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Responses to Friends

He knew for a long time and spent many years (all of high school) trying to pray it away. (pray the gay away). Finally, he realized it was the way God made him.

He is wonderfully made as he is. And he has a wonderful group of Christian friends and fellowship at a public university.

Well, I do know that he is made in God’s image and God has a plan to use him somehow, just the way he is.  Being gay is not easy, but it is not a choice. It is just the way he is made.
God uses each of us in different ways. And I feel confident he has a plan for my child.


At some point, you might want to answer those who lay a Bible verse in your lap when they learn that your family member is gay. Consider these points:


  • You can’t argue this issue by cherry picking verses or by focusing on the 6 or 7 clobber verses in the  Bible.

  • Strange that there are only 7 passages that allude to homosexuality, but those Christians who are against LGBTQ individuals will know all of these verses to the exclusion of the wealth of other teachings from Jesus that are inclusive.  If you want more background on those verses a book by Matthew Vines, God and the Gay Christian, is well researched and easy to read.

  • My spiritual life has been much richer since my child came out.  I try to listen to all sermons and messages at church from the viewpoint or through the ears of anyone who lives on the margins of the world.  All of the messages I hear apply 100% to the LGBTQ community as well as to all humans.



Some key truths which inform my perspective include:


  1. Primarily, I look at the main message of the New Testament which is what Jesus called the Greatest  Commandment – to love the Lord and to love our neighbor.

  2. With that in mind, I challenge myself to judge all of my beliefs and actions and ask myself, “Am I really following Jesus and his primary teaching?  Or have I become a Pharisee…living the law and neglecting Jesus’ primary message?” The church’s response to the LGBTQ community has been one of the most hateful demonstrations that I have ever seen the church be involved in. Sermons in all kinds of churches will focus on welcoming everyone but they will not address the sexual minority. The LGBTQ community seems to be treated as the lepers were treated during the times that the New Testament was written.

  3. I often comment to other parents and to fellow Christians, that if we believe that we are fearfully and wonderfully made and if we believe that “God so loved the (entire)world”… that we must believe that this applies to every single person – each fully loved as created. Whether left handed, introvert, artist, depressed, anxious, overbearing, trans or gay, (to list only a few of our many differences), we are all made in God’s Image.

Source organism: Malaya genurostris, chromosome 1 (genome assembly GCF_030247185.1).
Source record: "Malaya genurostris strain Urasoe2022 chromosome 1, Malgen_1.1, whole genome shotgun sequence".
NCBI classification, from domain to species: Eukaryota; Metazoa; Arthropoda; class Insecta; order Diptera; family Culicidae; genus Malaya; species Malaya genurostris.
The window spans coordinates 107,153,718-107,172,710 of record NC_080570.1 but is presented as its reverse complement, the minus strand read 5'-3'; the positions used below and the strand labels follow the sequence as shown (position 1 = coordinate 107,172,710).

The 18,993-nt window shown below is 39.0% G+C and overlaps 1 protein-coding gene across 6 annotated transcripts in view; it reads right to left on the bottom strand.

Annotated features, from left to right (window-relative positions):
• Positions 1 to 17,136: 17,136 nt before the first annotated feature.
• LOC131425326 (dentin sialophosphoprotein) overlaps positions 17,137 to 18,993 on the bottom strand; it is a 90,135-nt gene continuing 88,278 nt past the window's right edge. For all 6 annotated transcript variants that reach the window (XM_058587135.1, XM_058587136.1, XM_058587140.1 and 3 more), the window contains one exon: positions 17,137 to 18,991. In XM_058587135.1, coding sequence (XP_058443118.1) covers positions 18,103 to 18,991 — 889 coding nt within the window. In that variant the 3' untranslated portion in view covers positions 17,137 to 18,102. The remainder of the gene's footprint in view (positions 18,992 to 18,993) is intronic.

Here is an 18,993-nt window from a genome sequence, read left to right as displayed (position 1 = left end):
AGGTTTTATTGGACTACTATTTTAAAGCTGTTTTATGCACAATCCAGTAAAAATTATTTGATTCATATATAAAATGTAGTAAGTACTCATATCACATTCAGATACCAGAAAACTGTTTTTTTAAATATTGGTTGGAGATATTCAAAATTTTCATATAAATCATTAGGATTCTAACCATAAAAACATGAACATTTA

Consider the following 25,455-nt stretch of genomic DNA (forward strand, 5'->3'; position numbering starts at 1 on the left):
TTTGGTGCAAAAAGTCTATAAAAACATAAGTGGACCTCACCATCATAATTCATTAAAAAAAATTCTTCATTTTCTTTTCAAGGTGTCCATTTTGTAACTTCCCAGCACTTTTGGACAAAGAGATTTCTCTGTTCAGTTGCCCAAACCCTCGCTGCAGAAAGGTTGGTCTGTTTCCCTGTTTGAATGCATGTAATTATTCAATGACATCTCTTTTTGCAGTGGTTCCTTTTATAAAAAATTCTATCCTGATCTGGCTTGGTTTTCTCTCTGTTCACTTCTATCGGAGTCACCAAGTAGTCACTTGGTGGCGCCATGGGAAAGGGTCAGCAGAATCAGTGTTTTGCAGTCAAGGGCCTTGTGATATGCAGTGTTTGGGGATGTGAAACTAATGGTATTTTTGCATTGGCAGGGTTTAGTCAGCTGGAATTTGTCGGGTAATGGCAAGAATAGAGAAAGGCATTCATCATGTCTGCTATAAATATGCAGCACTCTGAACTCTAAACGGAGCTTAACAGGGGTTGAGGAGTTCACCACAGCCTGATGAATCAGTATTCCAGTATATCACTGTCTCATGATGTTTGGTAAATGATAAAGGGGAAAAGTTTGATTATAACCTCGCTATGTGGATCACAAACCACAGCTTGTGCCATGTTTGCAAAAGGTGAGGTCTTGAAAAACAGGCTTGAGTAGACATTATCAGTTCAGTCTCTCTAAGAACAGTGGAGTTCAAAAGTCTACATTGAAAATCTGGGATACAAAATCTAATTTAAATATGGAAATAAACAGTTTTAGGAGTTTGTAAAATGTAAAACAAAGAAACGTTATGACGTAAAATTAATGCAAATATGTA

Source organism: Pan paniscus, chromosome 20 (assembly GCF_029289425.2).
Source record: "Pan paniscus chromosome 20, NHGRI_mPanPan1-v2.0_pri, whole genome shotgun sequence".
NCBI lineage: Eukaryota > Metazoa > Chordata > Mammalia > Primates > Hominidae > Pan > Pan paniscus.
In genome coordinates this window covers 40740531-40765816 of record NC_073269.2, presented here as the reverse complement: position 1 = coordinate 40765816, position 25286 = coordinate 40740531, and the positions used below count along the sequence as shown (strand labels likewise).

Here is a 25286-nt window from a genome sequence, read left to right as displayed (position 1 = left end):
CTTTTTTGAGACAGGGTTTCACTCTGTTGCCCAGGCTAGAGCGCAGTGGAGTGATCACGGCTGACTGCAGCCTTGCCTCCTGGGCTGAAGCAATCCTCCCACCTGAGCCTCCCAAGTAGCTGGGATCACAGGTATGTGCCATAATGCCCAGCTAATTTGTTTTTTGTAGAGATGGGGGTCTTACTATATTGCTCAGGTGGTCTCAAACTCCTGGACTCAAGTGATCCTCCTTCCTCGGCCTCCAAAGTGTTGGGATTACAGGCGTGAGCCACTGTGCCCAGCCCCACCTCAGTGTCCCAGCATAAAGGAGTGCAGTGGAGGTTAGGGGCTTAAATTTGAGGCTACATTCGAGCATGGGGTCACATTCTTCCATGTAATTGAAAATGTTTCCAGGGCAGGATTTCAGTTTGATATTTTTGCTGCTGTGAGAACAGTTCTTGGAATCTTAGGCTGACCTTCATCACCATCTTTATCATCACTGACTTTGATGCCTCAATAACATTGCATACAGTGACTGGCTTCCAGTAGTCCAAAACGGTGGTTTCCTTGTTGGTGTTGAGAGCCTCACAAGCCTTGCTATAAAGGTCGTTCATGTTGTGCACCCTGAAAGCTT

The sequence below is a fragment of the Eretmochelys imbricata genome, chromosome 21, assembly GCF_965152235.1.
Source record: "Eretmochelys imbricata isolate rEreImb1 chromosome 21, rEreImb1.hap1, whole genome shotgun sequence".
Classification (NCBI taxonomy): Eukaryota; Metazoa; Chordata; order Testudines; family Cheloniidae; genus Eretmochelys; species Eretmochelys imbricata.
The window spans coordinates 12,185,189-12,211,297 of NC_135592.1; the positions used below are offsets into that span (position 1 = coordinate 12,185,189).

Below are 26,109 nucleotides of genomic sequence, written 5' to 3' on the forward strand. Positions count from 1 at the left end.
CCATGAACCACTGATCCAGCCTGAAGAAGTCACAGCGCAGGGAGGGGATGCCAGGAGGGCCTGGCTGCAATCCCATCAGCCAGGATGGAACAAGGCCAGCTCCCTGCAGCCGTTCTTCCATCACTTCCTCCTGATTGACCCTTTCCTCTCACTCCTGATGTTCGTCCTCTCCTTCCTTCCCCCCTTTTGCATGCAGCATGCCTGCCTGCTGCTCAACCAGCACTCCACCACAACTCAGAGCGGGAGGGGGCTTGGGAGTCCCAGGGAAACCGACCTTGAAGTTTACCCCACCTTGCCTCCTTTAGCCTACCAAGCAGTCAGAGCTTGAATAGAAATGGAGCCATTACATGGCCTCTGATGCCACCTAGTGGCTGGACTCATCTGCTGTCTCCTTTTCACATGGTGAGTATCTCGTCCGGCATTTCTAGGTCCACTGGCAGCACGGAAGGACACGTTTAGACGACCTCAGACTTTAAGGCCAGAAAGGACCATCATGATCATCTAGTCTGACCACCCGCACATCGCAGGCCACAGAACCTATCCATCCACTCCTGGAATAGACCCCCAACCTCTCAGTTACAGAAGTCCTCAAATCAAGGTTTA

4. “By this you shall know that you are my disciples, if you show love to one another.”  However, the reputation of Christians in today’s world reveals that a primary association with Christians is that they are judgemental, homophobic, hypocritical.  Why isn't their primary thought of Christians as loving, caring, and self-sacrificing as Jesus lived?  Google “What do Christians hate?” and what you will read, you will recognize.

  5. Jesus welcomed everyone. The harshest words he had were directed to the religious leaders of the day.  I don't believe he would have treated LGBTQ individuals as lepers the way the church does today.

  6. Sexual minorities need the Lord just as much as gossips, gluttons and judgemental people need the Lord. Why can't we reach out in love and welcome every lost sheep home?  Pastor Ken Fong, a Baptist pastor from Southern California and professor at Fuller Seminary has a talk entitled, Welcoming Every Lost Sheep Home and Keep Every Little Lamb From Harm. Many of those who identify as LGBTQ and Christian have been abandoned by their families, by their church and have been almost forced to live on the streets and on the fringes of life.

  7. Why is there such a need for Christians to show disapproval? Why do many Christians feel a need to say something to LGBTQ individuals and their families? Where is the call to point out our differences to each other? When was the last time you felt compelled to speak to an overweight person about how they were mistreating their body, the temple of the Holy Spirit? Do you see a double standard here?

  8. 1 Corinthians 7:20 Let each man remain in that condition in which he was called. And our LGBTQ friends and family are expressing the condition in which they were born.  It is not a choice.

  9. Even in the times of the new church, after Jesus ascended to heaven, the disciples had to be convinced of the cleanliness of the Gentiles. They thought only Jews could follow Jesus, but with Peter’s interactions with Cornelius, he learned that he was not to call others unclean. Acts 10:28  “And he said to them, “you yourselves know how unlawful it is for a man who is a Jew to associate with a foreigner or to visit him, and yet God has shown me that I should not call any man unholy or unclean.” Today, aren’t LGBTQ individuals in the same position that Gentiles were in the days of Paul and Peter?

  10. I encourage those who ask questions to look at many of the resources on this website.

  11. I also point out that attitudes toward slaves, women, and divorce have changed dramatically in the past two centuries. I think God is wondering how long it will take us to get this right too.


It is important to keep in mind that for everyone, this is a journey. Just like a spiritual journey, our children’s awareness of their sexuality is a journey and then our understanding of this is a process as well. 

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